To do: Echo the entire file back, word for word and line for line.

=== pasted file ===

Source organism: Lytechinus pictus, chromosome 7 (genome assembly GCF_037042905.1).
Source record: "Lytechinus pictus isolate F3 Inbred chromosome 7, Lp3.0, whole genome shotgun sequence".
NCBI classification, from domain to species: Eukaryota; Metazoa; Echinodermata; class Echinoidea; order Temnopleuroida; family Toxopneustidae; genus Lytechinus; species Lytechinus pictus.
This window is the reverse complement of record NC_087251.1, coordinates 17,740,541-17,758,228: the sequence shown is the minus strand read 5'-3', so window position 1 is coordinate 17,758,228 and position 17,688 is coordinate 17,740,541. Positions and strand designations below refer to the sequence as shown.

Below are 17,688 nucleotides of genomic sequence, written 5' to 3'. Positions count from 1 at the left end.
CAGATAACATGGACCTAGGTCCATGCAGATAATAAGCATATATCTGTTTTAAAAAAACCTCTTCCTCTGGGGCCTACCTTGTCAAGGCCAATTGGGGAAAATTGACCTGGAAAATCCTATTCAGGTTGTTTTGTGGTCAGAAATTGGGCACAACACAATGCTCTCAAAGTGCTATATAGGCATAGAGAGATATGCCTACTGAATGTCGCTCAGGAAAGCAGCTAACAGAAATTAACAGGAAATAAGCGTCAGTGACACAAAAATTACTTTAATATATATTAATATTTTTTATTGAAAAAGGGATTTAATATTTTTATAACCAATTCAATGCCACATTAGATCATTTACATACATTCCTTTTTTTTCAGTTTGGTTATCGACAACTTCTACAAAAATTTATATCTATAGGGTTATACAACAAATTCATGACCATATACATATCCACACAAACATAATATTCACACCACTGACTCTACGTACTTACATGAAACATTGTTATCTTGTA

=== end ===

Source organism: Lytechinus pictus, chromosome 7 (genome assembly GCF_037042905.1).
Source record: "Lytechinus pictus isolate F3 Inbred chromosome 7, Lp3.0, whole genome shotgun sequence".
NCBI classification, from domain to species: Eukaryota; Metazoa; Echinodermata; class Echinoidea; order Temnopleuroida; family Toxopneustidae; genus Lytechinus; species Lytechinus pictus.
This window is the reverse complement of record NC_087251.1, coordinates 17,740,541-17,758,228: the sequence shown is the minus strand read 5'-3', so window position 1 is coordinate 17,758,228 and position 17,688 is coordinate 17,740,541. Positions and strand designations below refer to the sequence as shown.

Below are 17,688 nucleotides of genomic sequence, written 5' to 3'. Positions count from 1 at the left end.
CAGATAACATGGACCTAGGTCCATGCAGATAATAAGCATATATCTGTTTTAAAAAAACCTCTTCCTCTGGGGCCTACCTTGTCAAGGCCAATTGGGGAAAATTGACCTGGAAAATCCTATTCAGGTTGTTTTGTGGTCAGAAATTGGGCACAACACAATGCTCTCAAAGTGCTATATAGGCATAGAGAGATATGCCTACTGAATGTCGCTCAGGAAAGCAGCTAACAGAAATTAACAGGAAATAAGCGTCAGTGACACAAAAATTACTTTAATATATATTAATATTTTTTATTGAAAAAGGGATTTAATATTTTTATAACCAATTCAATGCCACATTAGATCATTTACATACATTCCTTTTTTTTCAGTTTGGTTATCGACAACTTCTACAAAAATTTATATCTATAGGGTTATACAACAAATTCATGACCATATACATATCCACACAAACATAATATTCACACCACTGACTCTACGTACTTACATGAAACATTGTTATCTTGTA